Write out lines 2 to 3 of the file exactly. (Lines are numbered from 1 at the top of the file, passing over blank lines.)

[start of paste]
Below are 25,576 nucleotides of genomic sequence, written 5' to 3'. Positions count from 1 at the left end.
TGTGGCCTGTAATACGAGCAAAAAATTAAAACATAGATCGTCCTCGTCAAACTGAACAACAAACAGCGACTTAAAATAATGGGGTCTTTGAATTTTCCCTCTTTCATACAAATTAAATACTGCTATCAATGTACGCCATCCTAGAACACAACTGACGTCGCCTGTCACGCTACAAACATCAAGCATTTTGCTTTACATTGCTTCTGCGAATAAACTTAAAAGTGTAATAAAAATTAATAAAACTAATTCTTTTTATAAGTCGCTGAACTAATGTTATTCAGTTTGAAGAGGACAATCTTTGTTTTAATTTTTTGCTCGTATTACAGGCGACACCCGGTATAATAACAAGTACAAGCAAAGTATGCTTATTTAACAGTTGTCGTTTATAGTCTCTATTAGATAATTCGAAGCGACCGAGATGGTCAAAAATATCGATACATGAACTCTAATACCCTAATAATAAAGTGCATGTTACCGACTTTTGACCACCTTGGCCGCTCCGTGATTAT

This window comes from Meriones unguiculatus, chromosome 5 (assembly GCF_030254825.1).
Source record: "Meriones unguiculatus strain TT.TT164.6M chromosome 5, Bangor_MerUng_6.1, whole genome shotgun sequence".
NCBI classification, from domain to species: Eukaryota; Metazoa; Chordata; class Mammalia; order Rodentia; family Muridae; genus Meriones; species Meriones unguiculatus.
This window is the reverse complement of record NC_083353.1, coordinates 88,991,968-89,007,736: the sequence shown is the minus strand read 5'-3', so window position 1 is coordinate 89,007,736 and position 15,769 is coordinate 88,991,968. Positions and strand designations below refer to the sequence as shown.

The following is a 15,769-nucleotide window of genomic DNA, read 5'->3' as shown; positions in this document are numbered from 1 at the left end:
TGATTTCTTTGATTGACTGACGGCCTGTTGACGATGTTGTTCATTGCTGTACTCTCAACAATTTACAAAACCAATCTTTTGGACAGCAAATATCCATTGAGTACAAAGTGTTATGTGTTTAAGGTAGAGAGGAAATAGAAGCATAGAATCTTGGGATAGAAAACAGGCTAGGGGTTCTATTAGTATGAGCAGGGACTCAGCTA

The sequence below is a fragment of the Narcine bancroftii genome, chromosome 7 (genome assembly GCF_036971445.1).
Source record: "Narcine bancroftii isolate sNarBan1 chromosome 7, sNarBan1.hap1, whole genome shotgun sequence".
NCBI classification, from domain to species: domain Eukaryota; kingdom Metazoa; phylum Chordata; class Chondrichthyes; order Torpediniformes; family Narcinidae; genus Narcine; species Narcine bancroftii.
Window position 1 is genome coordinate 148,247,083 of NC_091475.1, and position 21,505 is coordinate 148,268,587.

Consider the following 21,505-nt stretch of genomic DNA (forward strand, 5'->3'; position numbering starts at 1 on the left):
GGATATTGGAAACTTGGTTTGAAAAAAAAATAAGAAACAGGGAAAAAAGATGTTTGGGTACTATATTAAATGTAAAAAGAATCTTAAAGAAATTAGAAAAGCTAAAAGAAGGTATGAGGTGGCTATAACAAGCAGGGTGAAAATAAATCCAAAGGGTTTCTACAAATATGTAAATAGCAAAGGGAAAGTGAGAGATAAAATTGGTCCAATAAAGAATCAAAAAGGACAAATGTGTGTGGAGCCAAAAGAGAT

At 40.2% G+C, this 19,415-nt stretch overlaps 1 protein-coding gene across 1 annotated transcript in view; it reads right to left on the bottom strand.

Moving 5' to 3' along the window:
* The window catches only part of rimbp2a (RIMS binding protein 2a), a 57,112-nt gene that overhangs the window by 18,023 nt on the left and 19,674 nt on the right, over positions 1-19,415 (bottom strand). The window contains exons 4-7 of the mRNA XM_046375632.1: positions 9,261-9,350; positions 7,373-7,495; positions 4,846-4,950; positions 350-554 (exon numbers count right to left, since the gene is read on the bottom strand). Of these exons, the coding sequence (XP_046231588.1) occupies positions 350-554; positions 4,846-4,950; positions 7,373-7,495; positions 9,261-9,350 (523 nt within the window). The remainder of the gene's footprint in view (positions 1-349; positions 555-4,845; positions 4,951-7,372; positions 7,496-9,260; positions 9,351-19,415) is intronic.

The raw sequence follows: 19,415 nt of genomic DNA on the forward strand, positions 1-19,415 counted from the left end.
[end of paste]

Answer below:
TGTGGCCTGTAATACGAGCAAAAAATTAAAACATAGATCGTCCTCGTCAAACTGAACAACAAACAGCGACTTAAAATAATGGGGTCTTTGAATTTTCCCTCTTTCATACAAATTAAATACTGCTATCAATGTACGCCATCCTAGAACACAACTGACGTCGCCTGTCACGCTACAAACATCAAGCATTTTGCTTTACATTGCTTCTGCGAATAAACTTAAAAGTGTAATAAAAATTAATAAAACTAATTCTTTTTATAAGTCGCTGAACTAATGTTATTCAGTTTGAAGAGGACAATCTTTGTTTTAATTTTTTGCTCGTATTACAGGCGACACCCGGTATAATAACAAGTACAAGCAAAGTATGCTTATTTAACAGTTGTCGTTTATAGTCTCTATTAGATAATTCGAAGCGACCGAGATGGTCAAAAATATCGATACATGAACTCTAATACCCTAATAATAAAGTGCATGTTACCGACTTTTGACCACCTTGGCCGCTCCGTGATTAT

This window comes from Meriones unguiculatus, chromosome 5 (assembly GCF_030254825.1).